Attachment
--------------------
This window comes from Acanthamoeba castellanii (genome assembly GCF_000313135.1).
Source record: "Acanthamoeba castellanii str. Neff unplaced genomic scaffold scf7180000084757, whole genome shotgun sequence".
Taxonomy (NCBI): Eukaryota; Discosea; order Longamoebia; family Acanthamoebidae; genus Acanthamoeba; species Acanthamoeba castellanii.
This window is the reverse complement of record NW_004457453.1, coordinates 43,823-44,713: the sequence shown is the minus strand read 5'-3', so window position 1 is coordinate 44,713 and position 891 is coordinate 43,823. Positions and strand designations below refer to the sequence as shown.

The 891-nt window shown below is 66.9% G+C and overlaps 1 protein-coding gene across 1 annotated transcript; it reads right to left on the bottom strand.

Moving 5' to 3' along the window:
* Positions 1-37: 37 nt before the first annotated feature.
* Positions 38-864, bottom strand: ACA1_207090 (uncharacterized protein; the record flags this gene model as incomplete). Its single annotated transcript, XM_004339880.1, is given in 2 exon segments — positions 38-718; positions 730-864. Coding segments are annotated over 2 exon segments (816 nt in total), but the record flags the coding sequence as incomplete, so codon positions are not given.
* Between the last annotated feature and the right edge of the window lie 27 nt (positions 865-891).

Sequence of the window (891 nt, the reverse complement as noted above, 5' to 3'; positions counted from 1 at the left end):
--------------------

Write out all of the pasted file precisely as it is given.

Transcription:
This window comes from Acanthamoeba castellanii (genome assembly GCF_000313135.1).
Source record: "Acanthamoeba castellanii str. Neff unplaced genomic scaffold scf7180000084757, whole genome shotgun sequence".
Taxonomy (NCBI): Eukaryota; Discosea; order Longamoebia; family Acanthamoebidae; genus Acanthamoeba; species Acanthamoeba castellanii.
This window is the reverse complement of record NW_004457453.1, coordinates 43,823-44,713: the sequence shown is the minus strand read 5'-3', so window position 1 is coordinate 44,713 and position 891 is coordinate 43,823. Positions and strand designations below refer to the sequence as shown.

The 891-nt window shown below is 66.9% G+C and overlaps 1 protein-coding gene across 1 annotated transcript; it reads right to left on the bottom strand.

Moving 5' to 3' along the window:
* Positions 1-37: 37 nt before the first annotated feature.
* Positions 38-864, bottom strand: ACA1_207090 (uncharacterized protein; the record flags this gene model as incomplete). Its single annotated transcript, XM_004339880.1, is given in 2 exon segments — positions 38-718; positions 730-864. Coding segments are annotated over 2 exon segments (816 nt in total), but the record flags the coding sequence as incomplete, so codon positions are not given.
* Between the last annotated feature and the right edge of the window lie 27 nt (positions 865-891).

Sequence of the window (891 nt, the reverse complement as noted above, 5' to 3'; positions counted from 1 at the left end):